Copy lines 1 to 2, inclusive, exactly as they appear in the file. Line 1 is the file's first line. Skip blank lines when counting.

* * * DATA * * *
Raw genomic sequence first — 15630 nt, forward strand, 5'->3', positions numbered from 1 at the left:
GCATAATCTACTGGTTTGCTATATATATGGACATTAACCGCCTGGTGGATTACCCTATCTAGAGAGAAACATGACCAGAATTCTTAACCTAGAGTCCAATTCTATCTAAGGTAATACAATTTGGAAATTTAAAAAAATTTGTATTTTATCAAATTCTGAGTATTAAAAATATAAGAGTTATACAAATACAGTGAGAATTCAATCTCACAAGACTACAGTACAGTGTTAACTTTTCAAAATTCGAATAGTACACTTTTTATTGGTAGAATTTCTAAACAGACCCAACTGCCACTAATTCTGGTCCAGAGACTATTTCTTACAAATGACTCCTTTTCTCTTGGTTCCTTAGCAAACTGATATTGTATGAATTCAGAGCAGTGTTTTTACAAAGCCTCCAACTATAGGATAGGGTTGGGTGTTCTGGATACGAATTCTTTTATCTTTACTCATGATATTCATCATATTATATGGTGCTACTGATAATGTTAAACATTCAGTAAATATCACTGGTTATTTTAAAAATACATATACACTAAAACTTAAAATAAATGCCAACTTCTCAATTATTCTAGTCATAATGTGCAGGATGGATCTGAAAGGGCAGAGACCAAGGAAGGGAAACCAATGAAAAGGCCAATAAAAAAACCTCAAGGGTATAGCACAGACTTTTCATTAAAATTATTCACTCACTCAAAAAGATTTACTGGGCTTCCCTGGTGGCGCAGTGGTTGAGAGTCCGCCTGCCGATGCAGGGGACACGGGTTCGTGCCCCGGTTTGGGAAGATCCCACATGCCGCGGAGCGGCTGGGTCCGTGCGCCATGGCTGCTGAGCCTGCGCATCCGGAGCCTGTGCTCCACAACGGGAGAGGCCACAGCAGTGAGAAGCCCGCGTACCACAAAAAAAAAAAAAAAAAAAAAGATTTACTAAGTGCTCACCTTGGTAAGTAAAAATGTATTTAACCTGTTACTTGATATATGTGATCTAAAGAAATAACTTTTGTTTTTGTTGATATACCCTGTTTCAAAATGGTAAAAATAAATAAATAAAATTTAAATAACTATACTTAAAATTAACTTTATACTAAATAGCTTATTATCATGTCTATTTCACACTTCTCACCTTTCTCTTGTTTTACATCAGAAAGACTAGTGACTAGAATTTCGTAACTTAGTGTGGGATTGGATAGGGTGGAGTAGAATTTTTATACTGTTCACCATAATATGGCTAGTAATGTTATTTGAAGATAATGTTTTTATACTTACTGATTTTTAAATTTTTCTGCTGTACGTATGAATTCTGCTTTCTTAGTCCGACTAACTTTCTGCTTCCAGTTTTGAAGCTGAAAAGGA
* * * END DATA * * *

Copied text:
Raw genomic sequence first — 15630 nt, forward strand, 5'->3', positions numbered from 1 at the left:
GCATAATCTACTGGTTTGCTATATATATGGACATTAACCGCCTGGTGGATTACCCTATCTAGAGAGAAACATGACCAGAATTCTTAACCTAGAGTCCAATTCTATCTAAGGTAATACAATTTGGAAATTTAAAAAAATTTGTATTTTATCAAATTCTGAGTATTAAAAATATAAGAGTTATACAAATACAGTGAGAATTCAATCTCACAAGACTACAGTACAGTGTTAACTTTTCAAAATTCGAATAGTACACTTTTTATTGGTAGAATTTCTAAACAGACCCAACTGCCACTAATTCTGGTCCAGAGACTATTTCTTACAAATGACTCCTTTTCTCTTGGTTCCTTAGCAAACTGATATTGTATGAATTCAGAGCAGTGTTTTTACAAAGCCTCCAACTATAGGATAGGGTTGGGTGTTCTGGATACGAATTCTTTTATCTTTACTCATGATATTCATCATATTATATGGTGCTACTGATAATGTTAAACATTCAGTAAATATCACTGGTTATTTTAAAAATACATATACACTAAAACTTAAAATAAATGCCAACTTCTCAATTATTCTAGTCATAATGTGCAGGATGGATCTGAAAGGGCAGAGACCAAGGAAGGGAAACCAATGAAAAGGCCAATAAAAAAACCTCAAGGGTATAGCACAGACTTTTCATTAAAATTATTCACTCACTCAAAAAGATTTACTGGGCTTCCCTGGTGGCGCAGTGGTTGAGAGTCCGCCTGCCGATGCAGGGGACACGGGTTCGTGCCCCGGTTTGGGAAGATCCCACATGCCGCGGAGCGGCTGGGTCCGTGCGCCATGGCTGCTGAGCCTGCGCATCCGGAGCCTGTGCTCCACAACGGGAGAGGCCACAGCAGTGAGAAGCCCGCGTACCACAAAAAAAAAAAAAAAAAAAAAGATTTACTAAGTGCTCACCTTGGTAAGTAAAAATGTATTTAACCTGTTACTTGATATATGTGATCTAAAGAAATAACTTTTGTTTTTGTTGATATACCCTGTTTCAAAATGGTAAAAATAAATAAATAAAATTTAAATAACTATACTTAAAATTAACTTTATACTAAATAGCTTATTATCATGTCTATTTCACACTTCTCACCTTTCTCTTGTTTTACATCAGAAAGACTAGTGACTAGAATTTCGTAACTTAGTGTGGGATTGGATAGGGTGGAGTAGAATTTTTATACTGTTCACCATAATATGGCTAGTAATGTTATTTGAAGATAATGTTTTTATACTTACTGATTTTTAAATTTTTCTGCTGTACGTATGAATTCTGCTTTCTTAGTCCGACTAACTTTCTGCTTCCAGTTTTGAAGCTGAAAAGGA